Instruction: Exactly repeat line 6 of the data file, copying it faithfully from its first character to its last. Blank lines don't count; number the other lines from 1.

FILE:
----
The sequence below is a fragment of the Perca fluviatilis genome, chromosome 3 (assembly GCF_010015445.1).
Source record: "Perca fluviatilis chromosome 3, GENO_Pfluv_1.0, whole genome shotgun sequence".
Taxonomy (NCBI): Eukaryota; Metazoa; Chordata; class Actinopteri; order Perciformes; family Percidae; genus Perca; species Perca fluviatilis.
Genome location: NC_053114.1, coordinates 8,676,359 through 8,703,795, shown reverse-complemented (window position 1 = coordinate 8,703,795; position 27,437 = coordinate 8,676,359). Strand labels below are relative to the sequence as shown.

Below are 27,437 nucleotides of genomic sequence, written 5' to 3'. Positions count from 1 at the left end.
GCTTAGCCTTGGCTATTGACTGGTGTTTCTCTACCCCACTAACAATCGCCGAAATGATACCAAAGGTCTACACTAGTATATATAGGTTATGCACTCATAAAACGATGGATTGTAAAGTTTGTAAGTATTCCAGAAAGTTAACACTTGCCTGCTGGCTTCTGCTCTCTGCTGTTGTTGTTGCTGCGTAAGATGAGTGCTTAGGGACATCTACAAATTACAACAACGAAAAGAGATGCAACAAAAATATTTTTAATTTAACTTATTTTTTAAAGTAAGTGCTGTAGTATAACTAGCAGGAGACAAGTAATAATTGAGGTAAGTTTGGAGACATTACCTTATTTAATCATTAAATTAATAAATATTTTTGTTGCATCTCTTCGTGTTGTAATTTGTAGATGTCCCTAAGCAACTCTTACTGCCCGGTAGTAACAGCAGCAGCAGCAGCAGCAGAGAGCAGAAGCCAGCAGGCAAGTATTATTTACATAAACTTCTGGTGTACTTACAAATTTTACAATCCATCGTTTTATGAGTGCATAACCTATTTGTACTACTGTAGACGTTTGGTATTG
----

GCTTAGCCTTGGCTATTGACTGGTGTTTCTCTACCCCACTAACAATCGCCGAAATGATACCAAAGGTCTACACTAGTATATATAGGTTATGCACTCATAAAACGATGGATTGTAAAGTTTGTAAGTATTCCAGAAAGTTAACACTTGCCTGCTGGCTTCTGCTCTCTGCTGTTGTTGTTGCTGCGTAAGATGAGTGCTTAGGGACATCTACAAATTACAACAACGAAAAGAGATGCAACAAAAATATTTTTAATTTAACTTATTTTTTAAAGTAAGTGCTGTAGTATAACTAGCAGGAGACAAGTAATAATTGAGGTAAGTTTGGAGACATTACCTTATTTAATCATTAAATTAATAAATATTTTTGTTGCATCTCTTCGTGTTGTAATTTGTAGATGTCCCTAAGCAACTCTTACTGCCCGGTAGTAACAGCAGCAGCAGCAGCAGCAGAGAGCAGAAGCCAGCAGGCAAGTATTATTTACATAAACTTCTGGTGTACTTACAAATTTTACAATCCATCGTTTTATGAGTGCATAACCTATTTGTACTACTGTAGACGTTTGGTATTG